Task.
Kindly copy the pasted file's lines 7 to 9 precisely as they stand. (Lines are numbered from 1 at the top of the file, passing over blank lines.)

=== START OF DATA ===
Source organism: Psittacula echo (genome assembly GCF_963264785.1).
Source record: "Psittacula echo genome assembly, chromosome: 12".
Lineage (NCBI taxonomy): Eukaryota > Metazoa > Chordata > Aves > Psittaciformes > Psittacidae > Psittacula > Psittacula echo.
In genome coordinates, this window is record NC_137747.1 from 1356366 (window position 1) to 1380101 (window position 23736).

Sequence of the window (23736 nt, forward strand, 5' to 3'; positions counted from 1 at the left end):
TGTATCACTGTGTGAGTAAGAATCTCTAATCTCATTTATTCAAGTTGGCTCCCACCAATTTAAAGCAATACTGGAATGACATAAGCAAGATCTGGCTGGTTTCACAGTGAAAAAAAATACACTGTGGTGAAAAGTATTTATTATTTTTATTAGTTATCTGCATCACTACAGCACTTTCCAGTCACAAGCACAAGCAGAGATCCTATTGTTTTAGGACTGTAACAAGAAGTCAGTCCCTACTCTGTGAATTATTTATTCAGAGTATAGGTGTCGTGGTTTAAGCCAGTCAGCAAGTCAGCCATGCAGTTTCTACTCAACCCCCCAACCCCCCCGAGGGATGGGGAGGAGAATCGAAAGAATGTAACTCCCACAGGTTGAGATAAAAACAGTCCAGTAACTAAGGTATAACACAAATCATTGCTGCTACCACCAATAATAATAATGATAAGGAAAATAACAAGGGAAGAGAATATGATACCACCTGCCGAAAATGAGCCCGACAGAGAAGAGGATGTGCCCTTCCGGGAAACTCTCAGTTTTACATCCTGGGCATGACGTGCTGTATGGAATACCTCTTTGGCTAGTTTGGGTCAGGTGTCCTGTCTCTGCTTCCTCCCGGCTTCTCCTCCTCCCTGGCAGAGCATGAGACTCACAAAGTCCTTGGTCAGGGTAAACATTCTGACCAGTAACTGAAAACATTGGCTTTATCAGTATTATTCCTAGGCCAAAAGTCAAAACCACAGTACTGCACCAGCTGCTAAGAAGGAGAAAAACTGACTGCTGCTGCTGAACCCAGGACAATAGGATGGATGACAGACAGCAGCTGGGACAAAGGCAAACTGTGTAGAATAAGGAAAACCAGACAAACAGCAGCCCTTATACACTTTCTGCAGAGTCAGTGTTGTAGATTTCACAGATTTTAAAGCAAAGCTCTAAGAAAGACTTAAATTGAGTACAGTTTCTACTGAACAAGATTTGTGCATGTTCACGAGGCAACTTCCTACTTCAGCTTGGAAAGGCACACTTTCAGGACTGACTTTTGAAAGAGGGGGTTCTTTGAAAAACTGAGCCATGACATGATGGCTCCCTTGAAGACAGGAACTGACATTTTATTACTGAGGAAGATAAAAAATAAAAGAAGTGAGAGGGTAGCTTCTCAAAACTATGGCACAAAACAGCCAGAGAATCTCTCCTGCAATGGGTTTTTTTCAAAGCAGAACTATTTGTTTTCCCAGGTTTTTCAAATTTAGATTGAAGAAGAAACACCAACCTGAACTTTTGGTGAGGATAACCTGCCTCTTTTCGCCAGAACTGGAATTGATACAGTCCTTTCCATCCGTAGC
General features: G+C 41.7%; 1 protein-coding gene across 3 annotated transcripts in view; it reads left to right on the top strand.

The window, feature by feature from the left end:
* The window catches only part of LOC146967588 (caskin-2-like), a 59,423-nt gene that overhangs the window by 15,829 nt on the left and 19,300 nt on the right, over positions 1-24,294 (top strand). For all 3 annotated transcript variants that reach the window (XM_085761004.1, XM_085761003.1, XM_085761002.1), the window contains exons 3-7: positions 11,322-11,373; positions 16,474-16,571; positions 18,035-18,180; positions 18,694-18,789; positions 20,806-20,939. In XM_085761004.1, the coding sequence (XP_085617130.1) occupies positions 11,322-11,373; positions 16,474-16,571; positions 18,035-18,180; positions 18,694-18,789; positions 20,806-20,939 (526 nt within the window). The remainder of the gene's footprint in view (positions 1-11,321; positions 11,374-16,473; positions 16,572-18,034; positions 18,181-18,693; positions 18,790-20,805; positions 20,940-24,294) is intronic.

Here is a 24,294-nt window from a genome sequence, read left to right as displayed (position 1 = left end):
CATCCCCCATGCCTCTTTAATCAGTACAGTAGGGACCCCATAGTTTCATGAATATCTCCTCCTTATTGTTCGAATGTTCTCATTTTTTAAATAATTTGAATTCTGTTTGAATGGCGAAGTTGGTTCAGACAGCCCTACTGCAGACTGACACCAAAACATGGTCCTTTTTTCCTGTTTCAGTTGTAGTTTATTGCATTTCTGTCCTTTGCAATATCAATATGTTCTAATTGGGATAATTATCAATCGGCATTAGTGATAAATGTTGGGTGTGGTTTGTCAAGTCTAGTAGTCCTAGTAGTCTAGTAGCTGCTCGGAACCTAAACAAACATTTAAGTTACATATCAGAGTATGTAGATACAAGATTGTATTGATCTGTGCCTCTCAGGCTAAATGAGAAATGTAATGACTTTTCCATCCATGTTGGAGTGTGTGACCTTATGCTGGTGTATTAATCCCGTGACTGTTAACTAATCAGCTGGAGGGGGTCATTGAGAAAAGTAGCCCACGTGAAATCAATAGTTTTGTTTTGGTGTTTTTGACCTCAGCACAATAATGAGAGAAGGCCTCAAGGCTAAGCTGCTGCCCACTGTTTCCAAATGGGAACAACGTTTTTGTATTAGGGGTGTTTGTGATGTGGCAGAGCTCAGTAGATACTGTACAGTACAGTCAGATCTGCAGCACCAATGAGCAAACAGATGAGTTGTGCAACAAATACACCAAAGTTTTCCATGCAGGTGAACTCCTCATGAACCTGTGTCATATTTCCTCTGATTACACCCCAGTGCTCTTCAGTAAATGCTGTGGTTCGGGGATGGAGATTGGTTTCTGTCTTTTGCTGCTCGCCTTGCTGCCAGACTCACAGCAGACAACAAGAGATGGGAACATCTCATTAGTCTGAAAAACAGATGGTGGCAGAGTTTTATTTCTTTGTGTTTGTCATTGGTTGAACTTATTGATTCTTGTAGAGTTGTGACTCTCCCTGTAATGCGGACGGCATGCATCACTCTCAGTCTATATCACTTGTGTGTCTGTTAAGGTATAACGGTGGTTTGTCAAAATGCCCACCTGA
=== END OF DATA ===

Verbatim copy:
General features: G+C 41.7%; 1 protein-coding gene across 3 annotated transcripts in view; it reads left to right on the top strand.

The window, feature by feature from the left end:
* The window catches only part of LOC146967588 (caskin-2-like), a 59,423-nt gene that overhangs the window by 15,829 nt on the left and 19,300 nt on the right, over positions 1-24,294 (top strand). For all 3 annotated transcript variants that reach the window (XM_085761004.1, XM_085761003.1, XM_085761002.1), the window contains exons 3-7: positions 11,322-11,373; positions 16,474-16,571; positions 18,035-18,180; positions 18,694-18,789; positions 20,806-20,939. In XM_085761004.1, the coding sequence (XP_085617130.1) occupies positions 11,322-11,373; positions 16,474-16,571; positions 18,035-18,180; positions 18,694-18,789; positions 20,806-20,939 (526 nt within the window). The remainder of the gene's footprint in view (positions 1-11,321; positions 11,374-16,473; positions 16,572-18,034; positions 18,181-18,693; positions 18,790-20,805; positions 20,940-24,294) is intronic.